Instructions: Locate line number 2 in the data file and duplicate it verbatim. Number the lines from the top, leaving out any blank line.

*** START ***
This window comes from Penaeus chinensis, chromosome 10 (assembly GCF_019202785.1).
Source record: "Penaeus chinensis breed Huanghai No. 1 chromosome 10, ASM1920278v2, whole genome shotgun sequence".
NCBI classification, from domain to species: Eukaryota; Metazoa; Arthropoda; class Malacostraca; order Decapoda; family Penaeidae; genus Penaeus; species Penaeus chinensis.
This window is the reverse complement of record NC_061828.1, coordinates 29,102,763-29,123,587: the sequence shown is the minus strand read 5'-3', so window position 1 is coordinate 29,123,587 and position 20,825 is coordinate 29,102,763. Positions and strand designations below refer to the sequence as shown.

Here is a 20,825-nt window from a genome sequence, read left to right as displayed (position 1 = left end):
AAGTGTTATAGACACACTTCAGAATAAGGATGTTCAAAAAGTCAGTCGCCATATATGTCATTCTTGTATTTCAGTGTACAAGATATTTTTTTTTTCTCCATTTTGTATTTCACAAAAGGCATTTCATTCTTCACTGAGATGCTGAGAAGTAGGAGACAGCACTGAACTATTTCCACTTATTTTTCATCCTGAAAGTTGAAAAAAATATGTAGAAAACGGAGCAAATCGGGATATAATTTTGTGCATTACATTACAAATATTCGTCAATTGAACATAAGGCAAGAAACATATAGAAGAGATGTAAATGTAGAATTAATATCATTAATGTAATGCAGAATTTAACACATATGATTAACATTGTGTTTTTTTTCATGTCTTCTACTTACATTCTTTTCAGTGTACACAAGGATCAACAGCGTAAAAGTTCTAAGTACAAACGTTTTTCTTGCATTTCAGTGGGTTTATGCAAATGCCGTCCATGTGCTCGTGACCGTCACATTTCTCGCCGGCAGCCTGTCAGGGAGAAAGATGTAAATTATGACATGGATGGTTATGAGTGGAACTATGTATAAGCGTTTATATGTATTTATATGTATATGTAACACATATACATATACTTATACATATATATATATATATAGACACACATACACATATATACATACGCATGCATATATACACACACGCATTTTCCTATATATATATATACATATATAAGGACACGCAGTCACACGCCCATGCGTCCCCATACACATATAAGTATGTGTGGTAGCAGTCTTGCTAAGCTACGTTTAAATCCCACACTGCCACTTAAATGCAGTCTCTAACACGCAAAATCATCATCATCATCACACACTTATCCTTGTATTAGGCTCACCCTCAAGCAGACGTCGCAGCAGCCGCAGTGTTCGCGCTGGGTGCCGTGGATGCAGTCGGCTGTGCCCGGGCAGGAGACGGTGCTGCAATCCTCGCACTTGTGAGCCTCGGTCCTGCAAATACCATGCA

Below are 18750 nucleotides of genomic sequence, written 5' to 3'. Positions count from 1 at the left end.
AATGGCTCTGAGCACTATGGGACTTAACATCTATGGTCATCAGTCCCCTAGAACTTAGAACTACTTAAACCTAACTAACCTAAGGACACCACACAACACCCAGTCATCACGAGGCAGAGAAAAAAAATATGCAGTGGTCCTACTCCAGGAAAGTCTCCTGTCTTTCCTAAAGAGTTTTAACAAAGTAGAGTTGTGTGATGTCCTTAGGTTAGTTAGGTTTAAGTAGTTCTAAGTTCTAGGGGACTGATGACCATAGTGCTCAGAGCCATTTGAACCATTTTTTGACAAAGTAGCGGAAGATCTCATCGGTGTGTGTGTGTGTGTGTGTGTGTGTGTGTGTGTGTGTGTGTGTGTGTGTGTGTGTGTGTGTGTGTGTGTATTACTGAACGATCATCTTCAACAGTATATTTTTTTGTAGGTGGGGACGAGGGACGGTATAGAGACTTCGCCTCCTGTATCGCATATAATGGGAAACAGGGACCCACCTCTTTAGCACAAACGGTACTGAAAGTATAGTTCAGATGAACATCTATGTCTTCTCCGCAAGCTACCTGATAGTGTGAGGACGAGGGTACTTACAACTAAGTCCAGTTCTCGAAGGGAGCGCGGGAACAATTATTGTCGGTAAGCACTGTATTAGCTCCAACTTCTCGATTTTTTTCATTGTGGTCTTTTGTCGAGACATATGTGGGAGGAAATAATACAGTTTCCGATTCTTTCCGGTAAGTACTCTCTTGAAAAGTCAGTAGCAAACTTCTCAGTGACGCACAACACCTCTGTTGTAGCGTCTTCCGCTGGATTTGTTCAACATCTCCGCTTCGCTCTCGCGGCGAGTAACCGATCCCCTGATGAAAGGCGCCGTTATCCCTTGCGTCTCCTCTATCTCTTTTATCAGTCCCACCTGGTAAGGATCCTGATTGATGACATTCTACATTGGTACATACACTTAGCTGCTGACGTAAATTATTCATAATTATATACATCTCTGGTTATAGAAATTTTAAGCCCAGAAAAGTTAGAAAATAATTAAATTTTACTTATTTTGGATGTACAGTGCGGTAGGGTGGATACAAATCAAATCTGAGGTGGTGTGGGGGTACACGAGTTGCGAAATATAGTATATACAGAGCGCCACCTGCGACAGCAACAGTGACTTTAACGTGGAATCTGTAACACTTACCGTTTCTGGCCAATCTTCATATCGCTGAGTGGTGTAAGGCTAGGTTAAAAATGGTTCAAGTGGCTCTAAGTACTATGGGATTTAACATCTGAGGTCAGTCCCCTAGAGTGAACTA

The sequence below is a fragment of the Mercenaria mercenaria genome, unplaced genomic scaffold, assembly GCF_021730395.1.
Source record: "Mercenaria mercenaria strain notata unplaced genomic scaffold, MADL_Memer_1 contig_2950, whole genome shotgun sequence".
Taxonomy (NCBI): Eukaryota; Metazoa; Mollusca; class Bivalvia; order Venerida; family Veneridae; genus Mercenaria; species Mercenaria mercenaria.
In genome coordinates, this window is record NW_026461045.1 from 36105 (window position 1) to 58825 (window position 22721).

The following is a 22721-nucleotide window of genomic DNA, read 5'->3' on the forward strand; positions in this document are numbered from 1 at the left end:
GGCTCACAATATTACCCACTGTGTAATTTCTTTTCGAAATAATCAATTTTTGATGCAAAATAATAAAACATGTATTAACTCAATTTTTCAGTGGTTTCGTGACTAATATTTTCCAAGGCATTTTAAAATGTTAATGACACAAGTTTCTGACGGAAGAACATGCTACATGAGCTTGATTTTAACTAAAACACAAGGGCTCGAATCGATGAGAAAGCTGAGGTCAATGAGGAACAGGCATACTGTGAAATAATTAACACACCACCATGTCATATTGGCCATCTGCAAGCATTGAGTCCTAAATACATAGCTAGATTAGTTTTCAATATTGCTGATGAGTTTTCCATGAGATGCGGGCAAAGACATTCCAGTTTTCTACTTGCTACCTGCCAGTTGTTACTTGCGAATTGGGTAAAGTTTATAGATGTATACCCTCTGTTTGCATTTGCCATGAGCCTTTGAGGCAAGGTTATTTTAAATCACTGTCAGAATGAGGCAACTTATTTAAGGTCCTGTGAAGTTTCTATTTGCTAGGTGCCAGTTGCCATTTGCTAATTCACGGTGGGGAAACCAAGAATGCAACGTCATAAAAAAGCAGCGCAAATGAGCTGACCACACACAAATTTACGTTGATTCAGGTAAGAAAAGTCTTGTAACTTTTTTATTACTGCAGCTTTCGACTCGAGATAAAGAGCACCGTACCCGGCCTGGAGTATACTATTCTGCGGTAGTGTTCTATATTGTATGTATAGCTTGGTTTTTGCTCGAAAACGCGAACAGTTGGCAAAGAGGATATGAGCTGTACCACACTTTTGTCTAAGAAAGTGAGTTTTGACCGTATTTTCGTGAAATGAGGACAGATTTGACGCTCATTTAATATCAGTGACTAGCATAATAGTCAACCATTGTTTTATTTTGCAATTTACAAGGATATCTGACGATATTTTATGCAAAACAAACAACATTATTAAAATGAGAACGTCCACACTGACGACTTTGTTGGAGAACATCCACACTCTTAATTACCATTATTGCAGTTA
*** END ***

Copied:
Source record: "Penaeus chinensis breed Huanghai No. 1 chromosome 10, ASM1920278v2, whole genome shotgun sequence".